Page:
Luanne Turchetti: Lightning.
Ryan Hocking: Avs.
Sharon Brown: Rangers & Sabres.
Laura DeStefanis: Blue fan. But only the Comets for AHL.
John L Ryczek: I’d say the Rangers… but I still root for the Comet’s when against the Wolf Pack.
Steve Zabko: The New Jersey Devils and any team playing the New York rangers.
Tim Orr: New Jersey.
Robert Griffiths: New Jersey Devils but still love Comets hockey.
Melissa Dunn: Sabers first, then Vancouver because of the Comets. In the AHL, it’s Comets first and Rochester because of the Sabres. Games between the Sabers and Canucks I tend to pull for the home team but really just want a good, exciting game. For Comets vs. Amerks I always cheer for the Comets
Joseph Bird: NY RANGERS!!!!
Anthony Carro: NJ Devils/San Jose Sharks in the NHL but always Comets in the AHL no matter what.
Eva Haynes: Sabers, Rangers, Devils and Boston…but we don’t typically follow NHL. We did for the Stanley Cup last season but holy crap was that a good ride.
Lynn W Mort Morton: Devils this year with the arrival of P. K. I cheer only for the Comets as a team in the AHL and former Comet players when they come to town. NOT crazy about Vancouver though.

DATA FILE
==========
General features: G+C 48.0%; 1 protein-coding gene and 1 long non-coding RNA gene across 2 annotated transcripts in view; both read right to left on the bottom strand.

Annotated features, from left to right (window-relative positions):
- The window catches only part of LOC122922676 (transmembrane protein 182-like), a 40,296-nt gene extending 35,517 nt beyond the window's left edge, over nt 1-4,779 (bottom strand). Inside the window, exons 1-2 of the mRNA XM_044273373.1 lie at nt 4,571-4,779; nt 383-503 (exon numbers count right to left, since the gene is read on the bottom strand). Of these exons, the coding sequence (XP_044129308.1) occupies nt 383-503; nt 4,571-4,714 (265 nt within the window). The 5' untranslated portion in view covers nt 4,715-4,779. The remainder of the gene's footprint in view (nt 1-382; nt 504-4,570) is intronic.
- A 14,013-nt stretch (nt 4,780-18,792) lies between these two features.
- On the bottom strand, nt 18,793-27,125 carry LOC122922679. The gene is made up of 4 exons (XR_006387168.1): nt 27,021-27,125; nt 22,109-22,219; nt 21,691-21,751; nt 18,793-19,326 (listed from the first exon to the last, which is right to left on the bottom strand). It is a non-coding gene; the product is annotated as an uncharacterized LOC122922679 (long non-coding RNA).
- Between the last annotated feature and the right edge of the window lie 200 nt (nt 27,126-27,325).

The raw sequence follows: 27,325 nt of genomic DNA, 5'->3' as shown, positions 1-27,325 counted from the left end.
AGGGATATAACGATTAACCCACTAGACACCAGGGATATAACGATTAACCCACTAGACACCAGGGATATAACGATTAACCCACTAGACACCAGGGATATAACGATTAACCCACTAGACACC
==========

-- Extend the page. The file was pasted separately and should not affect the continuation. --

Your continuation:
Jeanine LaNeve Surprenant: Definitely Rangers fan for the NHL first; always a Comets fan for the AHL. (Jeanine included a photo of herself with Henrik Lundqvist as well).
Donald O’Connor: Sabres.
Whew…so there’s your answer on that one.
How do you see the D Corp Shaping up this season? Will coaching staff try to keep players to their natural sides?
In your estimate, how many games would you want Juolevi to get in in the A before making the jump to the big club?
— Daniel D (@DanielDAmour) August 27, 2019